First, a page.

B1: 6.02 Payments to suppliers

When a business makes a payment to a credit supplier we will record the payment in the the Cash Book. That payment will then be posted to the Purchases Ledger Control Account in the General Ledger and to the relevant supplier account in the Purchases Ledger.

Keeping supplier’s accounts up to date will help a business calculate the right amount to pay its credit suppliers. In deciding the amount to pay a supplier, a business must consider the following:

  • The business’ payment policy
    • Most businesses have a general payment policy that guides how they will pay their suppliers. Some for example, will simply pay their suppliers on time, others might pay faster in order to gain prompt payment discounts and so on…
  • The terms and conditions offered by the suppliers
    • Different suppliers can offer different terms and conditions. Common periods of credit include:
      • A specified number of days from the invoice date; e.g. “net 30 days credit” means the full amount should be paid in 30 days
      • Monthly credit terms where payment should be made by a particular date in the month following the invoice
      • Prompt payment discount; e.g. “net 30 days, 2% 10 days” would mean that payment is due in 30 days but a 2% discount may be taken if payment is made within 10 days
  • Credit notes
    • When paying an invoice, a business will identify if there is a credit note associated with that invoice. If so, the business should pay the net the amount (i.e. the invoiced amount less the amount on the credit note).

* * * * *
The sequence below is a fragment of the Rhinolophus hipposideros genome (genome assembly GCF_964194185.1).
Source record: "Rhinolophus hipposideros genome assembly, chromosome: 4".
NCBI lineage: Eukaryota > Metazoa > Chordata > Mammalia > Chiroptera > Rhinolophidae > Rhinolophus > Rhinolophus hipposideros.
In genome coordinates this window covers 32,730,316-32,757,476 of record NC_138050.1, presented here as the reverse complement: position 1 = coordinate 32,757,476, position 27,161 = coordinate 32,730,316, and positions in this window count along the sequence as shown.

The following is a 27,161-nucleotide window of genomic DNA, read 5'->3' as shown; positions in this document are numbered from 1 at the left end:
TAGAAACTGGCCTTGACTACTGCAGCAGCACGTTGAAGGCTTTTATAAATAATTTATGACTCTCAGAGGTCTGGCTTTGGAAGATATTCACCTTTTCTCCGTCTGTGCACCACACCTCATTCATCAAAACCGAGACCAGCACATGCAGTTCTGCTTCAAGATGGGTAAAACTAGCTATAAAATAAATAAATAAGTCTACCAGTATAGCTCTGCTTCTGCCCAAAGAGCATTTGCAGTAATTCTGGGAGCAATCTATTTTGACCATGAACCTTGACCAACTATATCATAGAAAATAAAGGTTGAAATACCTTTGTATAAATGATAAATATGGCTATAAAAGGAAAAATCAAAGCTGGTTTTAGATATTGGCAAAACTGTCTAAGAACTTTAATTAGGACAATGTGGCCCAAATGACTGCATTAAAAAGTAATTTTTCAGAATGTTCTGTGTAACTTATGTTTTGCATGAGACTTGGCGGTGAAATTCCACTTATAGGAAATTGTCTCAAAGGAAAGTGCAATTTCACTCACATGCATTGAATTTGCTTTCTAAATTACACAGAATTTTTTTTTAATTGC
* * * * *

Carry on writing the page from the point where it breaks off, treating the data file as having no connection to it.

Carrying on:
• Disputed invoices
    • If an invoice is disputed in part or in total, a business must consider whether it should be paid before the dispute is resolved.
    • The business must also ensure that the supplier is aware that an amount is under dispute and will not be paid for the time being or else they will simply try to collect the invoiced amount
  • The availability of prompt payment discounts
    • If a business is to take advantage of a prompt payment discount it will have to calculate the discount that may be taken and deduct this amount from the payment
  • Supplier statements
    • Most suppliers issue Statements of Account to credit customers which provide businesses with the chance to check the amount whether both businesses believe the same amount is outstanding
      • If an error has been made by the business, it should correct its records as necessary
      • If an error has been made by the supplier, the business should inform the supplier of the error (even if the error is in the business’ favor)

Illustration: Checking a Statement of Account received from a supplier

When a Statement of Account is received from supplier, a business will first check it against the supplier’s account in the Purchases Ledger.

Let’s say a business, Harlequin, has received the above statement of account from its supplier, Skull Industries. Harlequin’s accountant will compare the statement against Skull Industries account in the Purchases Ledger (see below)

The accountant will first check whether the opening position is agreed. At 1st February both the Statement and the supplier’s account record £4,897 as being outstanding.

The accountant can then check the bank payments. Here we can see that a payment of £4,660 is recorded in both the Statement and the supplier’s account. You will note however, that they are dated slightly differently (i.e. 25th February and 27th February). This is a common issue when checking Statements and occurs as there is often a short delay between the issue of a payment by a customer and its receipt by the supplier.

The accountant will then check the invoices and credit notes received during the period. Whilst invoice 678 and credit note 39 are recorded correctly in both the Statement and the supplier’s account there is a difference in respect of invoice 659 (dated 10th February). On the Statement the amount is recorded as £1,770 but in the supplier’s account it is recorded as £1,700. The accountant should therefore examine the supplier’s invoice 659 and check which is correct. If Harlequin’s books are incorrect they should be corrected, otherwise Skull Industries should be informed of their error.

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